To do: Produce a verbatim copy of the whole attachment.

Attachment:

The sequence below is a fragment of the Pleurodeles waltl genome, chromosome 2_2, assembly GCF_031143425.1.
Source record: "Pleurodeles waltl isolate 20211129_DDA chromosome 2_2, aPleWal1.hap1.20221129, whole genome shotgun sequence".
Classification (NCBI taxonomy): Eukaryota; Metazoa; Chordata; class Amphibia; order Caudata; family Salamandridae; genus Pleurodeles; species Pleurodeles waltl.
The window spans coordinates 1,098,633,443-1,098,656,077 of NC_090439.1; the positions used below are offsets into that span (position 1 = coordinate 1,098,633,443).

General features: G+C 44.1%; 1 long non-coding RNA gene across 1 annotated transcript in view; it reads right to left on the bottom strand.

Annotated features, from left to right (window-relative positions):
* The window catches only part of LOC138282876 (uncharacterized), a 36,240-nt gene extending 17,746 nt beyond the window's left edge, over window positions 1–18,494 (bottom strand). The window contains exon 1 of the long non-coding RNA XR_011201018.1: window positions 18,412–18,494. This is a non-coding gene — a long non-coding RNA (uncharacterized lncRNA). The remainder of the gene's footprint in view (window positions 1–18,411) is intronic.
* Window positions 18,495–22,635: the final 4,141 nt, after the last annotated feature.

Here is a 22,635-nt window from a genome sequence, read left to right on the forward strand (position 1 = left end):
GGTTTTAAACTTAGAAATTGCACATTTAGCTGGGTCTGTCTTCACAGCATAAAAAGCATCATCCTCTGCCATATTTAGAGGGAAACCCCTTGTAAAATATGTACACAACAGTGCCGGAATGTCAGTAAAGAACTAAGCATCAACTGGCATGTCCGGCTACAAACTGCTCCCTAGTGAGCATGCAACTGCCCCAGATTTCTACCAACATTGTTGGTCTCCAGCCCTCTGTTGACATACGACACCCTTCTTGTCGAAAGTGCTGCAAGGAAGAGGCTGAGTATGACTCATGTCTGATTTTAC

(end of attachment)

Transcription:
The sequence below is a fragment of the Pleurodeles waltl genome, chromosome 2_2, assembly GCF_031143425.1.
Source record: "Pleurodeles waltl isolate 20211129_DDA chromosome 2_2, aPleWal1.hap1.20221129, whole genome shotgun sequence".
Classification (NCBI taxonomy): Eukaryota; Metazoa; Chordata; class Amphibia; order Caudata; family Salamandridae; genus Pleurodeles; species Pleurodeles waltl.
The window spans coordinates 1,098,633,443-1,098,656,077 of NC_090439.1; the positions used below are offsets into that span (position 1 = coordinate 1,098,633,443).

General features: G+C 44.1%; 1 long non-coding RNA gene across 1 annotated transcript in view; it reads right to left on the bottom strand.

Annotated features, from left to right (window-relative positions):
* The window catches only part of LOC138282876 (uncharacterized), a 36,240-nt gene extending 17,746 nt beyond the window's left edge, over window positions 1–18,494 (bottom strand). The window contains exon 1 of the long non-coding RNA XR_011201018.1: window positions 18,412–18,494. This is a non-coding gene — a long non-coding RNA (uncharacterized lncRNA). The remainder of the gene's footprint in view (window positions 1–18,411) is intronic.
* Window positions 18,495–22,635: the final 4,141 nt, after the last annotated feature.

Here is a 22,635-nt window from a genome sequence, read left to right on the forward strand (position 1 = left end):
GGTTTTAAACTTAGAAATTGCACATTTAGCTGGGTCTGTCTTCACAGCATAAAAAGCATCATCCTCTGCCATATTTAGAGGGAAACCCCTTGTAAAATATGTACACAACAGTGCCGGAATGTCAGTAAAGAACTAAGCATCAACTGGCATGTCCGGCTACAAACTGCTCCCTAGTGAGCATGCAACTGCCCCAGATTTCTACCAACATTGTTGGTCTCCAGCCCTCTGTTGACATACGACACCCTTCTTGTCGAAAGTGCTGCAAGGAAGAGGCTGAGTATGACTCATGTCTGATTTTAC